Compared with even the best ISA rates, regular savings accounts paying 6 per cent sound too good to be true and of course, in many ways they are. The clue is in the name – you do earn impressive rates but only on monthly saving up to a specified limit (typically from £25 per month). It takes a long time to build up a decent pot of money from which to reap the benefits of the high interest rate.

Kevin Mountford, banking expert at, says: "Due to the fact you only deposit small sums on a monthly basis, the interest you will actually receive will be lower than advertised."

The First Direct account pays 6 per cent fixed for one year but only allows deposits of between £25 and £300 each month. Even if you were to put away the maximum each month, you only earn a full 12 months' interest at 6 per cent on the £300 you save in month one. By month two, you earn 6 per cent on £600 but only for 11 months and so on. Over the year, the total interest earned is actually £115 and that's before you lose a chunk to basic or higher rates of tax. If you were instead able to earn 6 per cent on a lump sum of £3,600 for a year, you would reap a far more appealing £216 after a year.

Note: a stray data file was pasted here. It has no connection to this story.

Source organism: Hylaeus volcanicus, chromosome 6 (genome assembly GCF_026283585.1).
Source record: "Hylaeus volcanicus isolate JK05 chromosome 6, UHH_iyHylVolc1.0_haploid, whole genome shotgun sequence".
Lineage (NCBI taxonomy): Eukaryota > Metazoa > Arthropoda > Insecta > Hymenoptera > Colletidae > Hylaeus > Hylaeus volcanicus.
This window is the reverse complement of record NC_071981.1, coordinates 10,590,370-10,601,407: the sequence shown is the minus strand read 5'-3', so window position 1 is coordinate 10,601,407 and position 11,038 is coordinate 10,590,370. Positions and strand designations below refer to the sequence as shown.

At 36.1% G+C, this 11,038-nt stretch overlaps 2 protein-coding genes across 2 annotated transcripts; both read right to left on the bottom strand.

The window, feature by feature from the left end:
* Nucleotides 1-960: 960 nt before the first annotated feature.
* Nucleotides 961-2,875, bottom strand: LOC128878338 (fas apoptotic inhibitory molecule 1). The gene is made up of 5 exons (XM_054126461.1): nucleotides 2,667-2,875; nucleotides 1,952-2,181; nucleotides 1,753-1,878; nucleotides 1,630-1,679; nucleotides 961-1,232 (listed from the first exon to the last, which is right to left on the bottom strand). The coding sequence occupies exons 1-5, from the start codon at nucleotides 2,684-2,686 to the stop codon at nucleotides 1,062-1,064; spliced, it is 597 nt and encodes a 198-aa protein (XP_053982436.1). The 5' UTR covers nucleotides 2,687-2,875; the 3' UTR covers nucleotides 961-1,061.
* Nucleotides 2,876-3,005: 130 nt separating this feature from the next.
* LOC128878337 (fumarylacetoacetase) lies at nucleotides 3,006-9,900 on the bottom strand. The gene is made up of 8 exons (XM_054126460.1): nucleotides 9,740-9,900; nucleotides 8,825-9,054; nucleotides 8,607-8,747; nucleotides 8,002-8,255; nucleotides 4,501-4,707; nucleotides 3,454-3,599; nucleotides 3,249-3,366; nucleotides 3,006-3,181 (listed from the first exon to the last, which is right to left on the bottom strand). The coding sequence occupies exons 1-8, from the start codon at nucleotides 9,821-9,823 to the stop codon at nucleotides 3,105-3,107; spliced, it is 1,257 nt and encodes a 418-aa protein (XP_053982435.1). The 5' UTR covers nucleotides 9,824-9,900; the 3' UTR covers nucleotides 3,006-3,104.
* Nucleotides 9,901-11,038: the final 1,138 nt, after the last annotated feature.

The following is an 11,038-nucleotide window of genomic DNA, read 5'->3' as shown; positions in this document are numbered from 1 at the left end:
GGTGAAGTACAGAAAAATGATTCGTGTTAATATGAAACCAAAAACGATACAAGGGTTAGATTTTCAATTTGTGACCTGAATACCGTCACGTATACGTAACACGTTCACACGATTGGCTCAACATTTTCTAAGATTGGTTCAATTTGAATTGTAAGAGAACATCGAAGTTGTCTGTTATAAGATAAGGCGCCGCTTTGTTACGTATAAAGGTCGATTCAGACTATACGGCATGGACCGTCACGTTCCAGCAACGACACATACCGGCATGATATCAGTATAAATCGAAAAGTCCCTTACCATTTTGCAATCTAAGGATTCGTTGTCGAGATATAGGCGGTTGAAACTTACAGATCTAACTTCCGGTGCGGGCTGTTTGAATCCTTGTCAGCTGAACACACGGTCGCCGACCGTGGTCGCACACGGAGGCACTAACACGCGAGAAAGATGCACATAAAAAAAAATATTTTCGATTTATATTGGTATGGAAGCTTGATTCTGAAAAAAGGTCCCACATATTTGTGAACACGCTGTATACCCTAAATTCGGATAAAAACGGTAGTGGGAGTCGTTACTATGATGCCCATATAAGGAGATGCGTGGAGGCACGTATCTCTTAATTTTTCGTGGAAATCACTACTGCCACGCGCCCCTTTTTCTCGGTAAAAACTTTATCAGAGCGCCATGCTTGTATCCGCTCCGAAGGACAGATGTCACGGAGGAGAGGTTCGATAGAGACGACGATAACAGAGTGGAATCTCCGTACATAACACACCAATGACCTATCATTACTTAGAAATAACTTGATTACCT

"In order to maximise the returns, it is best to open a market-leading savings account, hold your savings in this account and drip-feed the maximum deposit into the regular saver each month," says Mr Mountford.

As well as fairly misleading advertised rates, many of the best regular savers are restricted to existing customers. With First Direct, M&S and HSBC, you must be a bank account customer to open their respective regular savers and these current accounts have their own baggage (the M&S Premium Current Account costs £10 a month).